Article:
Ben Roethlisberger still doesn’t dazzle. He still doesn’t overwhelm with statistics or athletic brilliance or exceptional passing skills.
All Roethlisberger does is what he has done since entering the league – he repeatedly turns plays that look as if they’re going nowhere into big gains.
And that is where you have to start in examining the Browns’ efforts to try and keep Roethlisberger from beating them with big throws Thursday night.
A Browns defensive front that is still reeling from allowing Baltimore’s Ray Rice to run for 204 yards now must prepare to do a whole lot of containing. It will be imperative for defensive ends Jabaal Sheard and Jayme Mitchell to do as much as possible to keep Roethlisberger from getting outside of the pocket, which is where he will continually drift to keep plays alive.
Meanwhile, the interior of the Browns’ defense needs to get as much penetration as it can to collapse the front of the pocket and, if there is good containment, enhance his chances of being sacked or at least get him out of his rhythm.
Roethlisberger had what, for him, was a typical performance in the Steelers’ 35-7 victory against Cincinnati last Sunday. He threw for only 176 yards, but he had two touchdowns to his most dangerous receiver, Mike Wallace. On the first, Roethlisberger rolled to his right, extended the play, and eventually connected with Wallace in the end zone. Roethlisberger also threw no interceptions and had a passer rating of 117.3.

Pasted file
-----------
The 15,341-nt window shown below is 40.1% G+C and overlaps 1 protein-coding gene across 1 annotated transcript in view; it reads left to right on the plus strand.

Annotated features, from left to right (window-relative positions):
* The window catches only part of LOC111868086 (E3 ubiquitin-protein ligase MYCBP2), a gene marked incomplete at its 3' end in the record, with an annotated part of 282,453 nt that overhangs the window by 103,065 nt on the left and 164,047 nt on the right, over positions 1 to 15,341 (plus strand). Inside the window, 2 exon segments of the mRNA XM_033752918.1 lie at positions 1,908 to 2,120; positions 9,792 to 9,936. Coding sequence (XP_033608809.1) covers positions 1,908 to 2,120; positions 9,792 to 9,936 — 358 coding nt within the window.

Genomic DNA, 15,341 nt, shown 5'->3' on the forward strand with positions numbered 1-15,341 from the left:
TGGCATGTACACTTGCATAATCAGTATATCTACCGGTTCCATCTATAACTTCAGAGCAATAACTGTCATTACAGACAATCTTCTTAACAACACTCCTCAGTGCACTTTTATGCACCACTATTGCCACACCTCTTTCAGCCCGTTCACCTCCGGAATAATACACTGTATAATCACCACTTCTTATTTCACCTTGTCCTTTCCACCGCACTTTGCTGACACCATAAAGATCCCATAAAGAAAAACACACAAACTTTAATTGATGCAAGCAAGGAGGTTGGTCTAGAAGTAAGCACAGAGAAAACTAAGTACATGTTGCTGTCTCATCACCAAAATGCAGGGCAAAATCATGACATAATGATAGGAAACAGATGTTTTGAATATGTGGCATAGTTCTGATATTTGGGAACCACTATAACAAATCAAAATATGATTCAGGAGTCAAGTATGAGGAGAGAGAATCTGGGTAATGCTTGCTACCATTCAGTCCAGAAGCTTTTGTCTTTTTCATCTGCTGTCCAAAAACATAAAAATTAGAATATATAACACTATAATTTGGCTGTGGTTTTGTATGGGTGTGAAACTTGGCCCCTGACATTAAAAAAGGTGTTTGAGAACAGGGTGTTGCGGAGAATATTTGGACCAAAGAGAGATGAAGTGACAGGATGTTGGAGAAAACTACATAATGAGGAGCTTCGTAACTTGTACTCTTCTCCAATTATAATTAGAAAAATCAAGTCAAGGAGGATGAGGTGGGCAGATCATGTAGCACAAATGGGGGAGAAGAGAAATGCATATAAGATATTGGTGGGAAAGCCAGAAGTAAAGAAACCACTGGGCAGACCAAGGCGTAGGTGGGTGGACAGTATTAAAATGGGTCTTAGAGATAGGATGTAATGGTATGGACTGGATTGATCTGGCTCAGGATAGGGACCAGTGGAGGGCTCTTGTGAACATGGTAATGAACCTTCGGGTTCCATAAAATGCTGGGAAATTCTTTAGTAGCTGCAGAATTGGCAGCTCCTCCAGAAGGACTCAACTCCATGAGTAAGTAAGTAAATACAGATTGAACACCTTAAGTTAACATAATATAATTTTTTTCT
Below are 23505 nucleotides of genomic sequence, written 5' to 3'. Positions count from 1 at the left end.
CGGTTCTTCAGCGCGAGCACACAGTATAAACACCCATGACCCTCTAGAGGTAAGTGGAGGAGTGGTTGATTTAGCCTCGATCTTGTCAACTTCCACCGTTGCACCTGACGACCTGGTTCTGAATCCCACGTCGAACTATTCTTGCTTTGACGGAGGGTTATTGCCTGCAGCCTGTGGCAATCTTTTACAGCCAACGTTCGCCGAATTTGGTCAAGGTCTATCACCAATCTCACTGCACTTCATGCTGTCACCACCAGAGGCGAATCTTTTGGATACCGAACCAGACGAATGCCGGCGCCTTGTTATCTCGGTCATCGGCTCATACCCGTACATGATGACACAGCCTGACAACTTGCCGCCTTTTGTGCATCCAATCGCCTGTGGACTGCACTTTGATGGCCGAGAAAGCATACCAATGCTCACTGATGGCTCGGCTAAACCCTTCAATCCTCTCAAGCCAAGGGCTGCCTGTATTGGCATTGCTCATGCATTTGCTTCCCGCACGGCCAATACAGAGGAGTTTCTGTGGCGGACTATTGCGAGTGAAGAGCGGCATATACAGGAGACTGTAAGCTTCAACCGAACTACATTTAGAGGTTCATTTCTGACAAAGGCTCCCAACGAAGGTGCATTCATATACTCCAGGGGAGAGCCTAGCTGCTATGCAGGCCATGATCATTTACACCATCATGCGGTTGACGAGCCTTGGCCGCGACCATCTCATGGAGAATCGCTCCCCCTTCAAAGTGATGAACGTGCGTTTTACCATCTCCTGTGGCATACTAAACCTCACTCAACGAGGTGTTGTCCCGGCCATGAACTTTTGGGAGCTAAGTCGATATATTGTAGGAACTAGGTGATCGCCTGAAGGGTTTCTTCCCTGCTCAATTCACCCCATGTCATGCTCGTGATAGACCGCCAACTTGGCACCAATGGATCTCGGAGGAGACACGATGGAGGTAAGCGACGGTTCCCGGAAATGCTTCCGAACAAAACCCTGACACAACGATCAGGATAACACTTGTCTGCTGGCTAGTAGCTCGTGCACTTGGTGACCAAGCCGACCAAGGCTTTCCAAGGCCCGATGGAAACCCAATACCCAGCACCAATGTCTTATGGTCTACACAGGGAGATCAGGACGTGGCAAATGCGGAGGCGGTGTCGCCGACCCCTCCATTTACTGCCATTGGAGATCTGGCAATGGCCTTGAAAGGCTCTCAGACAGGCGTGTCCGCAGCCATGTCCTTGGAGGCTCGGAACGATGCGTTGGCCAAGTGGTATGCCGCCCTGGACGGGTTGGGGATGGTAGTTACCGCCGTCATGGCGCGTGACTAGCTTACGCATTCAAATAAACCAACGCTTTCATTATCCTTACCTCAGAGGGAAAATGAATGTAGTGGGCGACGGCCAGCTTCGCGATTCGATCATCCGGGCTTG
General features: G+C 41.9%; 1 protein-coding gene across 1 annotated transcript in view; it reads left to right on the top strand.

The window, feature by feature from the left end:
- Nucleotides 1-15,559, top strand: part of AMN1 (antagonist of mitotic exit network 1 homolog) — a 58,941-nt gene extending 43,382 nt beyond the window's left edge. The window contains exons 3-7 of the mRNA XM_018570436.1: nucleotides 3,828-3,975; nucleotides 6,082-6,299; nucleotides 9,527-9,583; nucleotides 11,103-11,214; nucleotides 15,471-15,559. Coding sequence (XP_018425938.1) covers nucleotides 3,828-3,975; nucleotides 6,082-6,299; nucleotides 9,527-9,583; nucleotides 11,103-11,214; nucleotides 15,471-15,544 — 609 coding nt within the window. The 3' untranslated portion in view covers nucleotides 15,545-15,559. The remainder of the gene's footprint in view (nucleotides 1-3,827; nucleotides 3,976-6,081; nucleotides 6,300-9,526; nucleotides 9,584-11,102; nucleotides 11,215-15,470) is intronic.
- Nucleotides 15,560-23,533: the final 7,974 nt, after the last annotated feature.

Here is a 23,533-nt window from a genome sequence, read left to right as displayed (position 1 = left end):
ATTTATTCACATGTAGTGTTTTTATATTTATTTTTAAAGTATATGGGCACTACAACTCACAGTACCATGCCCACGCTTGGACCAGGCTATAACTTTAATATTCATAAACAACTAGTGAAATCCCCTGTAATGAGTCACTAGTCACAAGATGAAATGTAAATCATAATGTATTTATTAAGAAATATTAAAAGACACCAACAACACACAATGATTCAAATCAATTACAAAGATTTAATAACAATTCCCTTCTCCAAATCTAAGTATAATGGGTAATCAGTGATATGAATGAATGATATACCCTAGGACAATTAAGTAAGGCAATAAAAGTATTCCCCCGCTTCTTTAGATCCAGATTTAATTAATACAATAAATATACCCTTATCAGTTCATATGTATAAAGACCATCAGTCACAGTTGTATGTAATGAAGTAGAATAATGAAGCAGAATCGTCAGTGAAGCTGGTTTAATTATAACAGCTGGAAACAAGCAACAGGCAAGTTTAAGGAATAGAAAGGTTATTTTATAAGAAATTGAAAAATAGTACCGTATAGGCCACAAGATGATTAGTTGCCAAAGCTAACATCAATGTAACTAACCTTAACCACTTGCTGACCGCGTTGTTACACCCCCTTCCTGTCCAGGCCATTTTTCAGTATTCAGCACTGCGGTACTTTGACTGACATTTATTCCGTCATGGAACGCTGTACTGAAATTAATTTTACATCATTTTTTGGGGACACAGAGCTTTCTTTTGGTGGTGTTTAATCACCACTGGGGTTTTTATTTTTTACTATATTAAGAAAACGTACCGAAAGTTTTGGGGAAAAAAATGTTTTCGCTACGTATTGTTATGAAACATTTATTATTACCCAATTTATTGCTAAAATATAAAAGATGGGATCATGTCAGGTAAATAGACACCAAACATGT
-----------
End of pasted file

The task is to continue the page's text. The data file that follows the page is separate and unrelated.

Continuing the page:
No other quarterback in the league does it quite the way Roethlisberger does. There are much better runners, such as Cam Newton and Tim Tebow. There are much better passers, such as Aaron Rodgers, Tom Brady, and Drew Brees.
But there isn’t anyone who shares Roethlisberger’s incredible knack for feeling pressure. There isn’t anyone who shares his instincts for knowing when to take off and where to go to make a play.
For defenses that face the Steelers, the trouble usually begins the moment Roethlisberger starts moving out of the pocket while still scanning the field in search of an open receiver. Being a receiver for the Steelers means expecting this to happen on most pass plays. And the longer the play develops, the better the chances of a receiver shaking free for a deep throw. Although Roethlisberger has been sacked 35 times, he is as difficult as any quarterback to get to the ground. At 6-foot-5 and 241 pounds, he has the strength to pretty much shake off the biggest and strongest of defenders.
Besides working to keep Roethlisberger in the middle of the pocket, the Browns’ pass-rushers must also concentrate on wrapping him up high. Going low is only likely to allow Big Ben to escape and keep the play moving until he connects for a long gain.
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